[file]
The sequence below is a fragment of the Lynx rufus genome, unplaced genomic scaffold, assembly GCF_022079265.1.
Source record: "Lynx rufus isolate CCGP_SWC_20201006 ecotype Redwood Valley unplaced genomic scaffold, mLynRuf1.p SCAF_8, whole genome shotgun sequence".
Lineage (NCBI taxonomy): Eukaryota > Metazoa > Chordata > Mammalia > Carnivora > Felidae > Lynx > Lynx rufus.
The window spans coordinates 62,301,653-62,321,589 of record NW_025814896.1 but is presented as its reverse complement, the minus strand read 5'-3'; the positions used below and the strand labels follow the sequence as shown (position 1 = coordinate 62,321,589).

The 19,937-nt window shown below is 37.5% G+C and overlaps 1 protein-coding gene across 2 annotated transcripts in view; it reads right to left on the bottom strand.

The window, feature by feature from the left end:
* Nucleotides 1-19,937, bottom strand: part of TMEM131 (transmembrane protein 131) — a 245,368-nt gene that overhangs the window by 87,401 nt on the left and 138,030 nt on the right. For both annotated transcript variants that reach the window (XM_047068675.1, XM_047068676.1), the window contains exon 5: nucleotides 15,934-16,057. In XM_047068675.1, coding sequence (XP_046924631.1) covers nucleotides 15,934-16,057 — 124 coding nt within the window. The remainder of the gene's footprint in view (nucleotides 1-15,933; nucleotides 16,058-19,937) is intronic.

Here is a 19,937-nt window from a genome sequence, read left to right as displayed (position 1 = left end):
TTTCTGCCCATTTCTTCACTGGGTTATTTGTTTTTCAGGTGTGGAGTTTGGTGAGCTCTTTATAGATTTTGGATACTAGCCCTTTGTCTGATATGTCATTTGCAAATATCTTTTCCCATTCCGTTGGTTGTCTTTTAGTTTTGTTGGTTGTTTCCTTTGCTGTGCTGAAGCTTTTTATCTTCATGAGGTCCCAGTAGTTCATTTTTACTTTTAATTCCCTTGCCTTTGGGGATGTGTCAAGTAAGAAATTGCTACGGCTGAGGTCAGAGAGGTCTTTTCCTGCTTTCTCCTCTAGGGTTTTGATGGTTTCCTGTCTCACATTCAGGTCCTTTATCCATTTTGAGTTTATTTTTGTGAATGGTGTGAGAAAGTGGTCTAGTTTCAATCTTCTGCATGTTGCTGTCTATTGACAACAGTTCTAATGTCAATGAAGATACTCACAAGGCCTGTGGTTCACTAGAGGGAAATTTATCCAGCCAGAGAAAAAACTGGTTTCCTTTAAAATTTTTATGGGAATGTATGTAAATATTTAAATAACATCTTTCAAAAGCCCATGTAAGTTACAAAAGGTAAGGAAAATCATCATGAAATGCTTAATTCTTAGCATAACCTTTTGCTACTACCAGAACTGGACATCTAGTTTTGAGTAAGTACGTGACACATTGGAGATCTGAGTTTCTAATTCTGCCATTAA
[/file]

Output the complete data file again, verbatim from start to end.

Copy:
The sequence below is a fragment of the Lynx rufus genome, unplaced genomic scaffold, assembly GCF_022079265.1.
Source record: "Lynx rufus isolate CCGP_SWC_20201006 ecotype Redwood Valley unplaced genomic scaffold, mLynRuf1.p SCAF_8, whole genome shotgun sequence".
Lineage (NCBI taxonomy): Eukaryota > Metazoa > Chordata > Mammalia > Carnivora > Felidae > Lynx > Lynx rufus.
The window spans coordinates 62,301,653-62,321,589 of record NW_025814896.1 but is presented as its reverse complement, the minus strand read 5'-3'; the positions used below and the strand labels follow the sequence as shown (position 1 = coordinate 62,321,589).

The 19,937-nt window shown below is 37.5% G+C and overlaps 1 protein-coding gene across 2 annotated transcripts in view; it reads right to left on the bottom strand.

The window, feature by feature from the left end:
* Nucleotides 1-19,937, bottom strand: part of TMEM131 (transmembrane protein 131) — a 245,368-nt gene that overhangs the window by 87,401 nt on the left and 138,030 nt on the right. For both annotated transcript variants that reach the window (XM_047068675.1, XM_047068676.1), the window contains exon 5: nucleotides 15,934-16,057. In XM_047068675.1, coding sequence (XP_046924631.1) covers nucleotides 15,934-16,057 — 124 coding nt within the window. The remainder of the gene's footprint in view (nucleotides 1-15,933; nucleotides 16,058-19,937) is intronic.

Here is a 19,937-nt window from a genome sequence, read left to right as displayed (position 1 = left end):
TTTCTGCCCATTTCTTCACTGGGTTATTTGTTTTTCAGGTGTGGAGTTTGGTGAGCTCTTTATAGATTTTGGATACTAGCCCTTTGTCTGATATGTCATTTGCAAATATCTTTTCCCATTCCGTTGGTTGTCTTTTAGTTTTGTTGGTTGTTTCCTTTGCTGTGCTGAAGCTTTTTATCTTCATGAGGTCCCAGTAGTTCATTTTTACTTTTAATTCCCTTGCCTTTGGGGATGTGTCAAGTAAGAAATTGCTACGGCTGAGGTCAGAGAGGTCTTTTCCTGCTTTCTCCTCTAGGGTTTTGATGGTTTCCTGTCTCACATTCAGGTCCTTTATCCATTTTGAGTTTATTTTTGTGAATGGTGTGAGAAAGTGGTCTAGTTTCAATCTTCTGCATGTTGCTGTCTATTGACAACAGTTCTAATGTCAATGAAGATACTCACAAGGCCTGTGGTTCACTAGAGGGAAATTTATCCAGCCAGAGAAAAAACTGGTTTCCTTTAAAATTTTTATGGGAATGTATGTAAATATTTAAATAACATCTTTCAAAAGCCCATGTAAGTTACAAAAGGTAAGGAAAATCATCATGAAATGCTTAATTCTTAGCATAACCTTTTGCTACTACCAGAACTGGACATCTAGTTTTGAGTAAGTACGTGACACATTGGAGATCTGAGTTTCTAATTCTGCCATTAA